That’s not surprising when you consider the situation: Farmers need healthy and robust land to continue to make a living now and into the future. Farmers live where they work, so they drink the water, breathe the air and eat the food raised there. They have a very personal stake in keeping our environment healthy.
Making Use of modern farming practices
Using a global positioning system (GPS) farmers are able to evaluate their acreage right down to the square foot. This allows them to pinpoint areas where fertilizers and other inputs need to be applied. This makes sense both environmentally and economically: by applying only what is necessary, farmers can keep run-off to a minimum, and, becasue crop inputs are expensive, their bottom line gets a boost as well.
Saving The Soil
With conservation tillage, farmers leave crop residue on their fields. Planting requires only a small furrow for the seeds, which grow right around the residue. This simple practice allows the old roots to hold the soil in place. Studies have shown that leaving 30% residue on top of the soil can decrease erosion by 50%.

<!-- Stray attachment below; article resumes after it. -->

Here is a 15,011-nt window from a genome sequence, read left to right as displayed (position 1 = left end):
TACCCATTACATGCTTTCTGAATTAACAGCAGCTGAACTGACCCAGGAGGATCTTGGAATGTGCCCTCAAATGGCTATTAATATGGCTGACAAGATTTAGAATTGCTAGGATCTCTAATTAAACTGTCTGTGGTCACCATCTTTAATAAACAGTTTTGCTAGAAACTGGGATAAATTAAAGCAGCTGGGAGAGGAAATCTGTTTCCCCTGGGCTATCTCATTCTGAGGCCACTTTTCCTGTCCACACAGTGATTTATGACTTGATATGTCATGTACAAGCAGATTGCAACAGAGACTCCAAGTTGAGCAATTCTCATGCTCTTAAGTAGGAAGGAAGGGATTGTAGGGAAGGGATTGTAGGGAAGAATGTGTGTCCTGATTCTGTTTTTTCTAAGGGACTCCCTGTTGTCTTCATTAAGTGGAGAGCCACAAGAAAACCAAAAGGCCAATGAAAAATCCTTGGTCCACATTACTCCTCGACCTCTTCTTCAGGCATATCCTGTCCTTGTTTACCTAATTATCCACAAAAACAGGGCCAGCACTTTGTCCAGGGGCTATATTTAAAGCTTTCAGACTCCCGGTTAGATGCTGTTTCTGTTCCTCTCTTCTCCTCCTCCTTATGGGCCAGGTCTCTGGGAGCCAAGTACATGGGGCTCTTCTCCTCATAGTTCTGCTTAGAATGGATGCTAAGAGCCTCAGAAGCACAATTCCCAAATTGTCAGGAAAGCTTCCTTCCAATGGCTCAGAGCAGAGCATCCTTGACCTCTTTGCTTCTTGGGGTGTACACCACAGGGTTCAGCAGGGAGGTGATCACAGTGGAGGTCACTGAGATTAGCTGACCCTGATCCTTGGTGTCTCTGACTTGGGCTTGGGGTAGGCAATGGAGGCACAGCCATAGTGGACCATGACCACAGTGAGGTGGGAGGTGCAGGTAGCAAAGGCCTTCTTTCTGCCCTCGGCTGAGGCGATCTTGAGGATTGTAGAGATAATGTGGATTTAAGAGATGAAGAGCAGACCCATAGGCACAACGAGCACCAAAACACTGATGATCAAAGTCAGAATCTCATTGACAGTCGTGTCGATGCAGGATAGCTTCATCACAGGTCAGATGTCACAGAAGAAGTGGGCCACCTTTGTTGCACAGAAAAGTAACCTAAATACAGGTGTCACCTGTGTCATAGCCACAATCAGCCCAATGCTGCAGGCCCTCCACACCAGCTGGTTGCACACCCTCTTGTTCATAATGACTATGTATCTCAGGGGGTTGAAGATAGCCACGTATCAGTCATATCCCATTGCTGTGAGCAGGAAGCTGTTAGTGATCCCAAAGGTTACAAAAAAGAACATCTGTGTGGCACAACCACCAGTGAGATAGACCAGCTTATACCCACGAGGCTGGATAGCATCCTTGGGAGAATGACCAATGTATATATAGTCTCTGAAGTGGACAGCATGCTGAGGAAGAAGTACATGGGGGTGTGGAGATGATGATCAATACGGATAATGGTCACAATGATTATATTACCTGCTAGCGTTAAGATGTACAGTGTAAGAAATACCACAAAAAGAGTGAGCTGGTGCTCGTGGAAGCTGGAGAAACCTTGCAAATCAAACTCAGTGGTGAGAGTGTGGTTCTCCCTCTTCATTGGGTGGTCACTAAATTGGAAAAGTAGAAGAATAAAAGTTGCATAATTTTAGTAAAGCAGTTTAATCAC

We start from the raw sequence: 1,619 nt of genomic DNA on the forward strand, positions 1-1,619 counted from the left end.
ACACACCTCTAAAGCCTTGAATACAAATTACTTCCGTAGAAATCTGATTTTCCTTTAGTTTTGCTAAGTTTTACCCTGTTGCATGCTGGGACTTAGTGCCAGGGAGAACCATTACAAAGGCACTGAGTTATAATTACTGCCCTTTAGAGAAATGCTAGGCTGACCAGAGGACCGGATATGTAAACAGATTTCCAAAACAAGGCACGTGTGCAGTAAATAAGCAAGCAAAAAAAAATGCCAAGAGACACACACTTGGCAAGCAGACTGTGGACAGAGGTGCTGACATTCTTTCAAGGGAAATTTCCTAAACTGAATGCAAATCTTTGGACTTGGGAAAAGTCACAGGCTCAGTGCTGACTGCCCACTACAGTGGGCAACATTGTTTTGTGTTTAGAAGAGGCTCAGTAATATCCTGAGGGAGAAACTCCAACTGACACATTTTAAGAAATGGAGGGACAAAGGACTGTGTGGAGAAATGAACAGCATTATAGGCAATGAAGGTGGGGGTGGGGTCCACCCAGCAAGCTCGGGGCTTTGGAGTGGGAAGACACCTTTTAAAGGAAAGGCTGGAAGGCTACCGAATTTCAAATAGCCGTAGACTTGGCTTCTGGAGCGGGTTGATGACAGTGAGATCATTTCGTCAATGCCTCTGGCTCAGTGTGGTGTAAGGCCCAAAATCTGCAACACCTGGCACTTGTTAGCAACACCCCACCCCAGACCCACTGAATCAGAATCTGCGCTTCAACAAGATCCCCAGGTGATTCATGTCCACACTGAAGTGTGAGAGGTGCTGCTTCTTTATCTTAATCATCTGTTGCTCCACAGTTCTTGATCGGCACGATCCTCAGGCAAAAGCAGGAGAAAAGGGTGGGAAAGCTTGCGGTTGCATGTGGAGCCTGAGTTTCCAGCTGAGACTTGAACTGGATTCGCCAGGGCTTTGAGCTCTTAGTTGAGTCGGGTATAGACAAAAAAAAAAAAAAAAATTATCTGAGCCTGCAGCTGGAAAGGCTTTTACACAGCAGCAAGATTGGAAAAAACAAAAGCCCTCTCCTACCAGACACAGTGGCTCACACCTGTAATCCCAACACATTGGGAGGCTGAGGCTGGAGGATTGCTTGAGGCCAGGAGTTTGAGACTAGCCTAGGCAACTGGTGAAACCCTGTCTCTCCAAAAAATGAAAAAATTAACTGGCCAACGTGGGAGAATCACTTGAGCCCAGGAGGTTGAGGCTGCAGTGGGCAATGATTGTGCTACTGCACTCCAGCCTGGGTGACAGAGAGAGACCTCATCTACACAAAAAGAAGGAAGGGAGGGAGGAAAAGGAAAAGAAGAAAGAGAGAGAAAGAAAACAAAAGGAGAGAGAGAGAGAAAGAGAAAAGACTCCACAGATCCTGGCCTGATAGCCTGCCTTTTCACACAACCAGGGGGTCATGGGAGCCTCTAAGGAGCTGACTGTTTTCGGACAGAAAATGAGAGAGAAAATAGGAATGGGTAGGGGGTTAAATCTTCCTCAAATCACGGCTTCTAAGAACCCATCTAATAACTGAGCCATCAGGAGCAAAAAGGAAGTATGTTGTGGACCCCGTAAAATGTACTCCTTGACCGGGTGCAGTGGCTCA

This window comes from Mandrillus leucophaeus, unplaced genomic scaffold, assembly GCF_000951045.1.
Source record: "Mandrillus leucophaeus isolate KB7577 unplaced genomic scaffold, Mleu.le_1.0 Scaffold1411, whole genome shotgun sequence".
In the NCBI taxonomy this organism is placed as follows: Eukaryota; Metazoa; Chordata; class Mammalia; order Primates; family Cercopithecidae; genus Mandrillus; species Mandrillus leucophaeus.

Instead of wheels, some new tractors have treads much like a snowmobile track. This distributes the vehicles weight over a greater area, so the soil doesn’t compact as much. Less compacted soil can absorb more water, thereby reducing runoff.
Terracing works with the topography of the land instead of against it. By planting in terraces, farmers can slow down the movement of water and divert it from more sensitive areas of the field. This reduces soil erosion and runoff.
Crop rotation also keeps soil healthy. For example, farmers alternate between crops of corn and soybeans in some fields. This allows the land to replenish vital nutrients needed to continuing growing crops for years to come.
Farmers often plant ‘windbreaks’ or ‘shelterbelts’ on their land to reduce erosion. These lines of trees provide shelter for many forms of wildlife.
Leaving crop residue provides food and shelter for wildlife as well. In fact, studies show that farmers and ranchers provide food and habitat for 75% of our wildlife.